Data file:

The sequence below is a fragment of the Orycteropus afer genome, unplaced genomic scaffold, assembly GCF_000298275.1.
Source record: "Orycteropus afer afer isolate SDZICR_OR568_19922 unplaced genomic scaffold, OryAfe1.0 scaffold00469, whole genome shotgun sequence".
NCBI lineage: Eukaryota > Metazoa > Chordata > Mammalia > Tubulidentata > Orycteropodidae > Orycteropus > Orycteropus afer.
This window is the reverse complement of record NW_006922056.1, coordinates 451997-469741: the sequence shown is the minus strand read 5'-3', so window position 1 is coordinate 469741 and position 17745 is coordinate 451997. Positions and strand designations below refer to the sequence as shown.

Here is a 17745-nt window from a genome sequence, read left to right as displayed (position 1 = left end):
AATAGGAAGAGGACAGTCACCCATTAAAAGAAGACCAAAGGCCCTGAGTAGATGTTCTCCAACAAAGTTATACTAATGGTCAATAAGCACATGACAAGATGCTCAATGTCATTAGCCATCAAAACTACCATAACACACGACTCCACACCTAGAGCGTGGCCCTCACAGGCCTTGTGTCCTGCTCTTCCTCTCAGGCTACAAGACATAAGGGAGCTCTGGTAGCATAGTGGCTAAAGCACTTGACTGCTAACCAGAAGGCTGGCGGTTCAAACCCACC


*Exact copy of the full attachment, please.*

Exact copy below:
The sequence below is a fragment of the Orycteropus afer genome, unplaced genomic scaffold, assembly GCF_000298275.1.
Source record: "Orycteropus afer afer isolate SDZICR_OR568_19922 unplaced genomic scaffold, OryAfe1.0 scaffold00469, whole genome shotgun sequence".
NCBI lineage: Eukaryota > Metazoa > Chordata > Mammalia > Tubulidentata > Orycteropodidae > Orycteropus > Orycteropus afer.
This window is the reverse complement of record NW_006922056.1, coordinates 451997-469741: the sequence shown is the minus strand read 5'-3', so window position 1 is coordinate 469741 and position 17745 is coordinate 451997. Positions and strand designations below refer to the sequence as shown.

Here is a 17745-nt window from a genome sequence, read left to right as displayed (position 1 = left end):
AATAGGAAGAGGACAGTCACCCATTAAAAGAAGACCAAAGGCCCTGAGTAGATGTTCTCCAACAAAGTTATACTAATGGTCAATAAGCACATGACAAGATGCTCAATGTCATTAGCCATCAAAACTACCATAACACACGACTCCACACCTAGAGCGTGGCCCTCACAGGCCTTGTGTCCTGCTCTTCCTCTCAGGCTACAAGACATAAGGGAGCTCTGGTAGCATAGTGGCTAAAGCACTTGACTGCTAACCAGAAGGCTGGCGGTTCAAACCCACC